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Innovative application of directional boring procedures for replacing failed inductive loop detectors

By D. Bullock and E. Heymsfield


Actuated traffic signal controllers typically depend on inductive loop detectors to determine demand for a particular signal phase. The basic philosophy of these controllers is to only provide a green indication to a particular lane group when there is a vehicle waiting. If an inductive loop detector fails, it must be put in recall mode so that the lane group with the corresponding failed detector is serviced every cycle. When actuated controllers operate in this mode, the performance of the signalized intersection degenerates. Since the vast majority of actuated intersections operate with inductive loop detectors it is useful to have maintenance procedures that can be used to replace loop detectors that have failed due to pavement distress. This paper describes a procedure that has been developed using directional boring equipment to install a micro loop below the surface of the pavement where it is not subject to pavement distress. The authors believe this procedure will provide a cost effective method of restoring actuated control on approaches or lanes groups where the pavement condition makes it unfeasible to install or re-install a traditional saw cut loop detector.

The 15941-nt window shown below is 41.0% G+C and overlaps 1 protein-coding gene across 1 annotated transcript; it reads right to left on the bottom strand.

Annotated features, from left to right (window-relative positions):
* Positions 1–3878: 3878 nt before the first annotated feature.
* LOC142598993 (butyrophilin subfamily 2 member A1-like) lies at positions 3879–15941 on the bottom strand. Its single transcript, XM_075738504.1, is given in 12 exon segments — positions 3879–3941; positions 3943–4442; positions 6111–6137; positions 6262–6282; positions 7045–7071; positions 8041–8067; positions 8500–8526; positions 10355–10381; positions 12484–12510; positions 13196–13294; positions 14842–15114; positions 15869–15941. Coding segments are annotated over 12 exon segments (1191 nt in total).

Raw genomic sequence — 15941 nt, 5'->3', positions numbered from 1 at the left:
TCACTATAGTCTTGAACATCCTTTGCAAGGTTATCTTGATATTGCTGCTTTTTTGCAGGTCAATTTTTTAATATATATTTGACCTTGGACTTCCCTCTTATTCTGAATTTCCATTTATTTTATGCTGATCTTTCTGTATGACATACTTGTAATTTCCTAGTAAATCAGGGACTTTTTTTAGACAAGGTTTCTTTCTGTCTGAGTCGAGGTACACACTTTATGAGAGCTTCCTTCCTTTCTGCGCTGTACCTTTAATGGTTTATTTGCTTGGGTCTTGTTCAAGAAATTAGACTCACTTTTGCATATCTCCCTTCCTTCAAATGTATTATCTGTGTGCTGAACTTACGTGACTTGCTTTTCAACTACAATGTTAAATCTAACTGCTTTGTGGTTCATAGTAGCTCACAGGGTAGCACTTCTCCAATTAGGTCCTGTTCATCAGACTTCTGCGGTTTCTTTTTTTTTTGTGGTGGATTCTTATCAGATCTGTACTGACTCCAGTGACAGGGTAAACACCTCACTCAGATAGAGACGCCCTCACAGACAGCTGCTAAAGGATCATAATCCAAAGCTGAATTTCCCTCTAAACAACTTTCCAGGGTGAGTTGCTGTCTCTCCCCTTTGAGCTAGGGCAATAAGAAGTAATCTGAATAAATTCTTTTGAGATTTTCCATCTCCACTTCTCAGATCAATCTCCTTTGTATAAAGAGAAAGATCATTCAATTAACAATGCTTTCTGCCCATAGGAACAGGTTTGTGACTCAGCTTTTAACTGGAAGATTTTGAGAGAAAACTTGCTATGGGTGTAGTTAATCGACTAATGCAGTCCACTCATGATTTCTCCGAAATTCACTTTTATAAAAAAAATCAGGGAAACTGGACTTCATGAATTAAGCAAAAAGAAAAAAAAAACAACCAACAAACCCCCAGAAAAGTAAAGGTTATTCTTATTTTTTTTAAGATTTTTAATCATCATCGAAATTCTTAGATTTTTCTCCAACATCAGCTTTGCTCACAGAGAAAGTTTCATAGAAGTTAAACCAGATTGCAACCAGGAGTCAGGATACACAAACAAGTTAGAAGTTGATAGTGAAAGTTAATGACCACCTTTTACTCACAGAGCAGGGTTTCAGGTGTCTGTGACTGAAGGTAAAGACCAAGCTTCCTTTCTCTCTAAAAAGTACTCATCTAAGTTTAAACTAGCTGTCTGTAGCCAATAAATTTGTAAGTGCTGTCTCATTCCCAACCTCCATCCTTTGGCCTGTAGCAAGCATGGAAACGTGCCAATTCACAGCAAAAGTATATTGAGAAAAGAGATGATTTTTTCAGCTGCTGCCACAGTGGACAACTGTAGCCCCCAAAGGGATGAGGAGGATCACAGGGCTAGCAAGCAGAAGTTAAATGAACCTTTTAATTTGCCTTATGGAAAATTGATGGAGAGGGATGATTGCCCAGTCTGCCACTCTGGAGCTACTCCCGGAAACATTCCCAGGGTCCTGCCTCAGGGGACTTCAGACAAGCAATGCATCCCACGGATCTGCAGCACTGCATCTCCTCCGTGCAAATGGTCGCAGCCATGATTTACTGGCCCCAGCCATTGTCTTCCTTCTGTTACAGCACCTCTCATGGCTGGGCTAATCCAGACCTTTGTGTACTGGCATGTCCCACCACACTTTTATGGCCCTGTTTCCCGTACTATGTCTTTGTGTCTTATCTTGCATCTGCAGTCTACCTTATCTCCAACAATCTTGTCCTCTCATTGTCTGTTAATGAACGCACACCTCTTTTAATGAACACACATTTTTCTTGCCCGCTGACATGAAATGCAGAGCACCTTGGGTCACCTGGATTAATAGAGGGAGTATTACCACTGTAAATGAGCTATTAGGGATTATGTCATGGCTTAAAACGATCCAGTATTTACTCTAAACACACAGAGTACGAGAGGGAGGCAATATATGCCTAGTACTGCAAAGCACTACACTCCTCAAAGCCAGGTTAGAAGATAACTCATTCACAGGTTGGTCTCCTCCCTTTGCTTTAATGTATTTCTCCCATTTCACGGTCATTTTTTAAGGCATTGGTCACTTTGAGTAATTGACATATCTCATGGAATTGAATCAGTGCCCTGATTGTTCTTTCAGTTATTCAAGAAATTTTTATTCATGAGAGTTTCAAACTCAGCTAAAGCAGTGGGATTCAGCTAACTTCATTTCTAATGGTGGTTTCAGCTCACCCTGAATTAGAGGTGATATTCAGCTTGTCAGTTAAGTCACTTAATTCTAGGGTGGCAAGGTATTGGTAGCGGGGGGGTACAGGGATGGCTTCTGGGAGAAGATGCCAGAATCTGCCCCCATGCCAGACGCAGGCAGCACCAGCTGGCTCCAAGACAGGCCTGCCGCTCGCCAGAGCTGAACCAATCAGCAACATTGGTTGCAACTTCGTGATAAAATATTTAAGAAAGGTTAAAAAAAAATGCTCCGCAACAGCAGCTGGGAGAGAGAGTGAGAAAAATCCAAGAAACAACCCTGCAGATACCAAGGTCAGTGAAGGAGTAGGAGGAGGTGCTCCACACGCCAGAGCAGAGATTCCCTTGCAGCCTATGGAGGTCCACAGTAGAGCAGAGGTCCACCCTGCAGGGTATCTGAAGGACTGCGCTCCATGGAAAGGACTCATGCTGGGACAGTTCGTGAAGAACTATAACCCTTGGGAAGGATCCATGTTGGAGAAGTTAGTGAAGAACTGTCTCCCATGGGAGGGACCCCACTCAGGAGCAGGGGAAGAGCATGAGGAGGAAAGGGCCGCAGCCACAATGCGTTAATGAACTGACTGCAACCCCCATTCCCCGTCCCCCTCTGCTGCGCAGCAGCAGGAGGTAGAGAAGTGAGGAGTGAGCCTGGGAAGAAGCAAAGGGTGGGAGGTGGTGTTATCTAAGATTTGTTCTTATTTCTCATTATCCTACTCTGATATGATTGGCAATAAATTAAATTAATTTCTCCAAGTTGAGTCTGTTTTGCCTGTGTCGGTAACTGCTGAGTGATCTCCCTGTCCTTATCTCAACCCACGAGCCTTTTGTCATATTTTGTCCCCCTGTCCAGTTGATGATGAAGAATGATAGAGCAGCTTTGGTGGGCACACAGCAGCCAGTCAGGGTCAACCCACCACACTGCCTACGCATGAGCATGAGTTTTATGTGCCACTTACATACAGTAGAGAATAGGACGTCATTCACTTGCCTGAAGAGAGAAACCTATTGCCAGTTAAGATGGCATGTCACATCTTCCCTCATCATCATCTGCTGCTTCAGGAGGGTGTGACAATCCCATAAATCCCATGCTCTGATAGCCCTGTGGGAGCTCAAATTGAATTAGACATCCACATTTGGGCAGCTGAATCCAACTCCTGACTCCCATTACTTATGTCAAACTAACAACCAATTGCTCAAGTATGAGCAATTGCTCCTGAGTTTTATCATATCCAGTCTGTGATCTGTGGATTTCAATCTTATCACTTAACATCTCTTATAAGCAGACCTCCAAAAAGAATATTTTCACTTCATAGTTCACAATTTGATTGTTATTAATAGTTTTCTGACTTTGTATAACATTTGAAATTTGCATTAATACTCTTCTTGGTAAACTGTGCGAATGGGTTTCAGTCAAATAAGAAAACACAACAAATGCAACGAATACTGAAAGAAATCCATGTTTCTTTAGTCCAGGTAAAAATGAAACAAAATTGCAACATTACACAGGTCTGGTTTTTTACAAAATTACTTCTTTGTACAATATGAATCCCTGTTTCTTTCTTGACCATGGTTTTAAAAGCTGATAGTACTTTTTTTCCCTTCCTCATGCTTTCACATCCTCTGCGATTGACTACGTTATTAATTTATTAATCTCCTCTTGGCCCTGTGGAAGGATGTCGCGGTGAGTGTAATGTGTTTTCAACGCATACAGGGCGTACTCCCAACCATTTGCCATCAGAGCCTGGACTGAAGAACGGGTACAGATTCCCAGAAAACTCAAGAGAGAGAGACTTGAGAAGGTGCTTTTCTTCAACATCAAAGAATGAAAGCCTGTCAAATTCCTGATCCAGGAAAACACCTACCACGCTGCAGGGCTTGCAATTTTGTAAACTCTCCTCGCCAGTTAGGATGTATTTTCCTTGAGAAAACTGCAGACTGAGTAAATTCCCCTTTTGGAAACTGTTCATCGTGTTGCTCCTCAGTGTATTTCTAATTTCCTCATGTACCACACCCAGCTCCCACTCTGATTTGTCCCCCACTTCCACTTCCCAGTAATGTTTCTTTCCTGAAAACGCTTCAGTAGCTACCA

Topics: Directional Boring Procedures, Failed Inductive Loop Detectors, Pavement Distress
Year: 1998
DOI identifier: 10.1016/s0926-5805(98)00058-2
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